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TALL Stephen Krieg

Stephen Tall is the Co-Editor of LibDem Voice.

Boris Johnson’s dance of the seven veils is over: he will, to no-one’s surprise, stand for an as yet unnamed seat at the next election. The titillation has pre-occupied Westminster journalists for months, as each seat hoves into view – Croydon South, Reigate, North West Hampshire, Richmond, Louth and Horncastle – only to be discarded by London’s mayor in turn. But, at last, he stands before us, revealed. It is a teasing performance which has seduced the watching media. Not least because we know exactly whose head Boris would like to see delivered on a platter as reward for his dance: that of the current occupant of Number 10.

Boris makes little secret of his leadership ambitions (“If the ball came loose from the back of a scrum…”) but the paradox is clear. If the Conservatives do well at the next election, Cameron will stay, at least to see through the European in/out referendum, maybe then handing over to George Osborne (who will, by then, have been both Chancellor and Foreign Secretary). If the Conservatives under-perform (but not too badly) and Ed Miliband becomes Prime Minister, then Cameron will go, but his party will most likely opt for a safe (if dull) pair of hands, a Theresa May or even a Philip Hammond.

It’s only if the Conservatives absolutely tank in May – an outright Labour win which leaves the Tories licking their wounds – that Boris’s obvious star quality will come into its own. The doubts about his credibility as a potential Prime Minister will recede as his Heineken ability to reach those parts of the electorate no other politician can becomes all important. Boris’s best chance of success, then, depends upon his party’s imminent failure.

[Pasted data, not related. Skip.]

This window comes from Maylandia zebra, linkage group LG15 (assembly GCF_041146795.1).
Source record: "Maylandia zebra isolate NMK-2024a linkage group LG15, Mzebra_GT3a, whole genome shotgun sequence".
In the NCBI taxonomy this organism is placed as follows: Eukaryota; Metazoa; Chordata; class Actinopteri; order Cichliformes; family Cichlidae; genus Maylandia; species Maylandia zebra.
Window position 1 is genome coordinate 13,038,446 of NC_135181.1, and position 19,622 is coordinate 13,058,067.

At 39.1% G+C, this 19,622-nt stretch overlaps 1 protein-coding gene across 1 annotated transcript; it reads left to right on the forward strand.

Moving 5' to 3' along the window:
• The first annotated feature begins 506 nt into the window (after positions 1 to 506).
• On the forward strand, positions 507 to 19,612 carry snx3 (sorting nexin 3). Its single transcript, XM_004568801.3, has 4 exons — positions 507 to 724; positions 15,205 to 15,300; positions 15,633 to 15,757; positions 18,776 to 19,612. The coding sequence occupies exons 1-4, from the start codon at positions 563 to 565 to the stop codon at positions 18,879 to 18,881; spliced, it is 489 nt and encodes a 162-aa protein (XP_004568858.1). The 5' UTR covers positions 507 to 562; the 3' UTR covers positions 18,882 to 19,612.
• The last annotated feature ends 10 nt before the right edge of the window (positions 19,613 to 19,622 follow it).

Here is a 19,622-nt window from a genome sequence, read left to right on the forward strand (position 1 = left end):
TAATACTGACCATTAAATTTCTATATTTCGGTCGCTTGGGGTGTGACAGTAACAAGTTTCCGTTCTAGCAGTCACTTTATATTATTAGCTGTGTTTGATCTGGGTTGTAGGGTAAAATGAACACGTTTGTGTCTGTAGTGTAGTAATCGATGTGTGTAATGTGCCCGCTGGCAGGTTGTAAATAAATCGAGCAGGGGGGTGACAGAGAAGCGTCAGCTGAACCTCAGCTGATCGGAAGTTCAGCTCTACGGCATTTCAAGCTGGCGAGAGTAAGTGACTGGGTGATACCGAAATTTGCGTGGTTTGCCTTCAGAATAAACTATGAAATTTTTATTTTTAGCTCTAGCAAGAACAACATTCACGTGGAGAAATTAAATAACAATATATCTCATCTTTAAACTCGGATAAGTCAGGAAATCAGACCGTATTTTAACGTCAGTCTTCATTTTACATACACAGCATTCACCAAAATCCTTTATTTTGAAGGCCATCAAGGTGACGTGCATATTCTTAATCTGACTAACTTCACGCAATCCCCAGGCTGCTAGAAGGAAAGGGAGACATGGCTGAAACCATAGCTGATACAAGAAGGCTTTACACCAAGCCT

And then what? Suppose Boris does confound expectations (just as he did to become a two-term Tory Mayor of Labour-leaning London) and reach the summit of his ambitions: what does he actually want to do? His time as Mayor has given us few clues. Most of the popular successes with which he’s most closely associated – ‘Boris bikes’, Crossrail, the Olympics – he inherited. His famous Margaret Thatcher lecture last year – the one where he advocated vigorous shaking of cereal packets to propel cornflakes to the top – re-inforced his reputation for colourful metaphors and his zeal for red in tooth and claw capitalism.

But as for actual policies… well, those aren’t really for politicians like Boris: they’re too small, humdrum. What you get from Boris is freewheeling showmanship, the P.T. Barnum of British politics. Which means the role of Leader of the Opposition would fit him to a tee. Power without responsibility would allow him to rail against Prime Minister Miliband, who would soon run into trouble with his own party as the continuing austerity cuts bite harder.

(This is, by the way, why Miliband is, from his own point of view, quite right to reject demands for the EU referendum: imagine having to lead the fight against the Boris-led Tories, the right-wing media and Ukip? Regardless of who you think would win, this slug-fest would dominate Miliband’s first two-and-a-half years as PM and probably lose him the subsequent election – most voters who really care about a referendum are unlikely to vote Labour anyway.)